Venezuela Hosts Sao Paulo Forum 25th Meeting

The forum’s debates will be focused on the neoliberal offensive against Latin American

Telesur English

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Speakers at one of the panels of the sao paulo Forum. (Photo: teleSUR)

Embracing “Peace, Sovereignty and Prosperity of the Peoples” as a common goal, over 120 Latin American social and political organizations began Thursday the 25th Meeting of the Sao Paulo Forum (SPF) in Caracas, Venezuela.

Their debates will be focused on the neoliberal offensive against Latin American peoples and its consequences regarding the increase in poverty and inequality. Amidst the United States aggression against the Venezuelan people and government, the SPF will also discuss ways to support peace in the Bolivarian Republic.

This edition of the Sao Paulo Forum includes workshops for analyzing the situation of Indigenous and Afro-descendant peoples, the end of the U.S. blockade to Cuba, the persecution of left-wing politicians, the murder of social leaders and the judicial process against Brazil’s former President Luiz Inacio Lula da Silva.

In the last three decades, the SPF meetings have provided opportunities for political activists, environmental fighters, human rights defenders and social leaders to meet each other and share their ideas and experiences.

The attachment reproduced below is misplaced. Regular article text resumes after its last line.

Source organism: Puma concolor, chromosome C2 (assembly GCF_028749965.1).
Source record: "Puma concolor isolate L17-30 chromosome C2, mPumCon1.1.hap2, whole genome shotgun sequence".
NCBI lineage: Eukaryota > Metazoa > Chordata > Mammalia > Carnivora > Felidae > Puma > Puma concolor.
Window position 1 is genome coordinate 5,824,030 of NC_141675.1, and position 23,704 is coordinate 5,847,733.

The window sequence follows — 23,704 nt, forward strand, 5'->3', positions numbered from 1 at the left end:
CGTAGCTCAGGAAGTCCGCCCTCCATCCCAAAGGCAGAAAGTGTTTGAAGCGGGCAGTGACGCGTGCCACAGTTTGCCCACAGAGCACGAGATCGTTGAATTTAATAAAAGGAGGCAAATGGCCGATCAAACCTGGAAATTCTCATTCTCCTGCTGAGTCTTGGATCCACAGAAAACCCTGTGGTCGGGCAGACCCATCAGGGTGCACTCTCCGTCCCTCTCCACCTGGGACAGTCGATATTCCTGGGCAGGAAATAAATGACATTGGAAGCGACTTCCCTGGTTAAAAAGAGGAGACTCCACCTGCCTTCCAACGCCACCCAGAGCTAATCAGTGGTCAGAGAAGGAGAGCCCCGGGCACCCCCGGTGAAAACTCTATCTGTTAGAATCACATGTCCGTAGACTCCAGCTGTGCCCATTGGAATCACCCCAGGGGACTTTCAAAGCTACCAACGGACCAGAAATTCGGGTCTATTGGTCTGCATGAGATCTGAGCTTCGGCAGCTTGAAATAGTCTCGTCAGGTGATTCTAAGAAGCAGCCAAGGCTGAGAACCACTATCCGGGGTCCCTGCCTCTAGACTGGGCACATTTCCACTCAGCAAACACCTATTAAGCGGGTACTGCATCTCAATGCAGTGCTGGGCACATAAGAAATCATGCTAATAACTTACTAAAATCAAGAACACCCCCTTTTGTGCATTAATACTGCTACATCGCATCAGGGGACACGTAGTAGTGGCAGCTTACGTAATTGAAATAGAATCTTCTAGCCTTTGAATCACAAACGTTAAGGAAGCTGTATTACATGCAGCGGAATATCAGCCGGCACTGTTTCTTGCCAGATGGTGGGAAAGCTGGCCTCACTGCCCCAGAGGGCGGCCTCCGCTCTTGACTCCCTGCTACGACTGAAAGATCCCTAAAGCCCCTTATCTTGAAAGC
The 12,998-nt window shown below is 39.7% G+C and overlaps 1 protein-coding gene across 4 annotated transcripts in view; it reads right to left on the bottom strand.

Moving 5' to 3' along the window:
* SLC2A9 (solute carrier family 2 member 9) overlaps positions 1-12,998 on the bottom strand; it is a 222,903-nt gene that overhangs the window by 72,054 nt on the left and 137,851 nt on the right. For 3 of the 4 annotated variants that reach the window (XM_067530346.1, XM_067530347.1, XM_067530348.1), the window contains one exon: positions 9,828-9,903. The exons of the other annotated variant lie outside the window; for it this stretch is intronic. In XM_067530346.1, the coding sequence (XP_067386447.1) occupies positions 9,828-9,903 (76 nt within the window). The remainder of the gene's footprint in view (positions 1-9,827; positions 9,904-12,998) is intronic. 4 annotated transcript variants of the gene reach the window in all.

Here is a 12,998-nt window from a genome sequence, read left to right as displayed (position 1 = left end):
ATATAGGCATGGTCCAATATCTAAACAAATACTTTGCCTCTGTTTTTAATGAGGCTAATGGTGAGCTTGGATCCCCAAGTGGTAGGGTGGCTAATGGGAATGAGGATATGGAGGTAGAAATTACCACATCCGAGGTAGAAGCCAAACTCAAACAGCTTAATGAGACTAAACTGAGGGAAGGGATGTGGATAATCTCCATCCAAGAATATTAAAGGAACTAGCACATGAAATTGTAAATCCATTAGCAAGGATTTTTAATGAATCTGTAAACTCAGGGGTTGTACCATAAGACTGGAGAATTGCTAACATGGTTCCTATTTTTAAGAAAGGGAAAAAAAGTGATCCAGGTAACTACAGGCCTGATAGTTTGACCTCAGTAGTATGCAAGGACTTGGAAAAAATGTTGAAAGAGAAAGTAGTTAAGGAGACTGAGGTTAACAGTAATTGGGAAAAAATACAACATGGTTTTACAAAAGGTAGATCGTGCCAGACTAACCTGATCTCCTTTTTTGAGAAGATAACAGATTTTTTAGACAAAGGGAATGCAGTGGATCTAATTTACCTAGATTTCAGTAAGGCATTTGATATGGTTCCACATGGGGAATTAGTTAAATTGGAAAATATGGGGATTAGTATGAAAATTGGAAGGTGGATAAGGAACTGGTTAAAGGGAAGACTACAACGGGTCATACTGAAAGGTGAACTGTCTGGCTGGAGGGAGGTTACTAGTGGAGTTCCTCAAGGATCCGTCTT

The forum’s idea came about when the Cuban revolutionary leader Fidel Castro suggested to former worker unionist Lula da Silva to create an annual international seminar to analyze problems shared by Latin American peoples.

“It is unlikely that both of them would have imagined that the Sao Paulo Forum would become one of the biggest fears for the Brazilian right 30 years later,” Mariana Sanches, a BBC journalist, commented.

“The Soviet Union still existed in 1990; however, Fidel was worried about the neoliberal offensive at the region,” the historian Valter Pomar, who served as secretary of the Sao Paulo Forum from 2005 to 2013, said.

Initially labeled as “Meeting of the Latin American & Caribbean Leftist Parties and Organizations,” the first meeting of what would later be popularly known as “the Sao Paulo Forum” took place on June 1990 in Brazil and brought together about 60 parties. “Currently, there are over 120 organizations from 25 countries,” Pomar added.

While the SP Forum is not the contemporary equivalent of an International Communist, right-wing politicians and rulers have repeatedly sought to discredit it due to its ability to bring together Latin American progressives.

“The right-wing forces criticize the Sao Paulo Forum to attack the left and the Workers’ Party (PT). Bolsonaro and his gang make this a mantra. And most of the time they do it to divert attention from issues that involve them,” Gleisi Hoffmann, the PT president said.

Among such issues, the right-wing political elite is seeking to divert attention from Brazilian Justice Minister Sergio Moro’s involvement in the imprisonment of former President Lula and the subsequent ban on his presidential bid, the Brazilian congresswoman recalled.

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